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bilingual children: Summertime Travel Activities

Summer is a wonderful time of year to travel: Children are out of school and the warm days beacon for lazy hours at the beach or walks through cool forests. Whether we are traveling by land, air or sea, we can make bilingualism part of every bilingual child’s summertime adventures.

Both parents and teachers can engage bilingual children in fun travel activities, whether it is during a bus ride with a summer class or as a family on the way to visit grandma and grandpa. Nothing helps the time pass more quickly (and more enjoyably) than with travel activities. Why not make bilingualism a part of it?

Here is a list of some favorite travel activities to do with bilingual children: 

  • Alphabet search: Many of us can remember road trips with our parents where we scanned the roadsides for letters of the alphabet. Q and X were always impossible to find! This summer, pass on this fun game to bilingual children by using alphabets from both languages! To play, everyone goes through the alphabet, one letter at a time, calling out the letters they see on billboards, license plates, road signs, storefronts and more. The letters can be at the beginning, middle or end of words. Everything counts! Once someone has found the letter, everyone moves to the next letter in the alphabet.  If the bilingual child speaks a language that uses a non-romanized alphabet, see if they can find the first sound of the characters in the words they spot.
  • Things that start with… : Another fun alphabet game is to call out items that start with each letter in the alphabet. For example, start with A and everyone calls out what they see that starts with A. For example, “automobile,” “Annie’s Restaurant,” “animals,” etc. Once enough items have been called out (or if no one can find anything that starts with that letter) then move onto the next letter. Make sure to decide ahead of time which language is going to be used (or if both are allowed) so that words in that language will be searched for. It is fun to go through the alphabet in one language and then to switch to the alphabet in the other language to play again. This game can be played while driving along the highway or sitting in a busy airport waiting for the flight to board.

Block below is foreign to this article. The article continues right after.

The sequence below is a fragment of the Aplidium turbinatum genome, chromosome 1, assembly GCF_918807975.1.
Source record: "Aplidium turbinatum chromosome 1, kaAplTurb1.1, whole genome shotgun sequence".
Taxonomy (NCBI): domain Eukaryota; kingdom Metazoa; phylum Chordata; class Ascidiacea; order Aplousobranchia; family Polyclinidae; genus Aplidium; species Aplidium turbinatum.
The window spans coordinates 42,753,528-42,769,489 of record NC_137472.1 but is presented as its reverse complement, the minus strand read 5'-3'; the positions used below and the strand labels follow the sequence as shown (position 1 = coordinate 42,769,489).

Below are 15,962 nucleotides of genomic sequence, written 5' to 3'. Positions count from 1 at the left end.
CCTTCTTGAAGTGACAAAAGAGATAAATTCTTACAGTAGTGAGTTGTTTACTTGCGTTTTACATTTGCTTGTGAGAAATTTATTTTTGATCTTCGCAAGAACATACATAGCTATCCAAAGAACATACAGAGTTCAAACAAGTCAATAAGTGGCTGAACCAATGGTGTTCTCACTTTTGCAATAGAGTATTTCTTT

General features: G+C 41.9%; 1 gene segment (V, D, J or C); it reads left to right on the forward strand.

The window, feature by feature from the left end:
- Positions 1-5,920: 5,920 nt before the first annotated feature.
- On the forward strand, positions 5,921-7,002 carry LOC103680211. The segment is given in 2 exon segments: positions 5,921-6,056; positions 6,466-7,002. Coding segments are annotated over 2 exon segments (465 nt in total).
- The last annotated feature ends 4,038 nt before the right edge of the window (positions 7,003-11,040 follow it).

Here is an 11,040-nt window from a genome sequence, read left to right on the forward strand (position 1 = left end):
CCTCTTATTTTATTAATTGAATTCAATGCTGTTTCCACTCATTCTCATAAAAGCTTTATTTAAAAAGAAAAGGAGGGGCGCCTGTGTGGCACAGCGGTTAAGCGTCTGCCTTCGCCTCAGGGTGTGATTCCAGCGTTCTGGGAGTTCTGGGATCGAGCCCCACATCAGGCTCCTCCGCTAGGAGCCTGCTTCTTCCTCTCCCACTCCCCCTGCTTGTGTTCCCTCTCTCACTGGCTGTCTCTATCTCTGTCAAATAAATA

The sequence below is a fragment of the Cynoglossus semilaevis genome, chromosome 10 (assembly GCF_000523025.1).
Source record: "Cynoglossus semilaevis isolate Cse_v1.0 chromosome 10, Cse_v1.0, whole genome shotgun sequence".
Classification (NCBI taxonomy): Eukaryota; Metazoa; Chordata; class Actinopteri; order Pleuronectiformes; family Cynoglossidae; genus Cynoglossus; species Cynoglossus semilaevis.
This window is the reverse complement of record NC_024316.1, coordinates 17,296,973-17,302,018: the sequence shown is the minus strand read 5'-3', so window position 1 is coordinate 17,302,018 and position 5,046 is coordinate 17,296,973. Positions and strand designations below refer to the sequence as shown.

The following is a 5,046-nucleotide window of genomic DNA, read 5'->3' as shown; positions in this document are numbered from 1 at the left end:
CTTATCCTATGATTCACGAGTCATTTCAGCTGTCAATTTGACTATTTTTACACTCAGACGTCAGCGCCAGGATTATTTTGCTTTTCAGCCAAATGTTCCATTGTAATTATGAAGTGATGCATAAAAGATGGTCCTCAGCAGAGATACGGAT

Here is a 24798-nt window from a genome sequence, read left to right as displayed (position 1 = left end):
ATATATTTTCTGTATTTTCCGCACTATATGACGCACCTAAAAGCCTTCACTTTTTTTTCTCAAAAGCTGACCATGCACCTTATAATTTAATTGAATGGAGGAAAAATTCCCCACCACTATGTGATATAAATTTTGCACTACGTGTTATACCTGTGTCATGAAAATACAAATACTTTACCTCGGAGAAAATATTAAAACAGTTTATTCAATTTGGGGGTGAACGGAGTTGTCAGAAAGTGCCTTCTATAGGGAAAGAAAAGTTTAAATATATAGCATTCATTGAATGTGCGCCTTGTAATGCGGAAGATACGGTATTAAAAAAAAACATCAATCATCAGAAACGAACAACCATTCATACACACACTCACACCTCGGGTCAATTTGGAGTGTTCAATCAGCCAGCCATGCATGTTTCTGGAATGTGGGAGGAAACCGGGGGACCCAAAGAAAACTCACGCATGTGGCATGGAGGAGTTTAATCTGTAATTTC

• I spy: Most children and adults know the game “I Spy.” It is fun because it is easy to play and everyone can participate. The way to play is for one person to choose something and then to say something about the item, starting with the words “I spy with my little eye…”. For example: “I spy with my little eye something green.” Then the others try to guess what it is. It is important that people pick out things that will be able to be seen for a while – “spying” a cow on the side of the road while driving along at 60 miles per hour doesn’t give enough time for others to guess. Items in the car can be used or items that are general, like grass, trees, clouds, lines on the road, etc. It is much easier to play this game while sitting in an airport lounge or while in flight.  Again, the target language can be used during this game or you can make those “spying” say the words in two languages!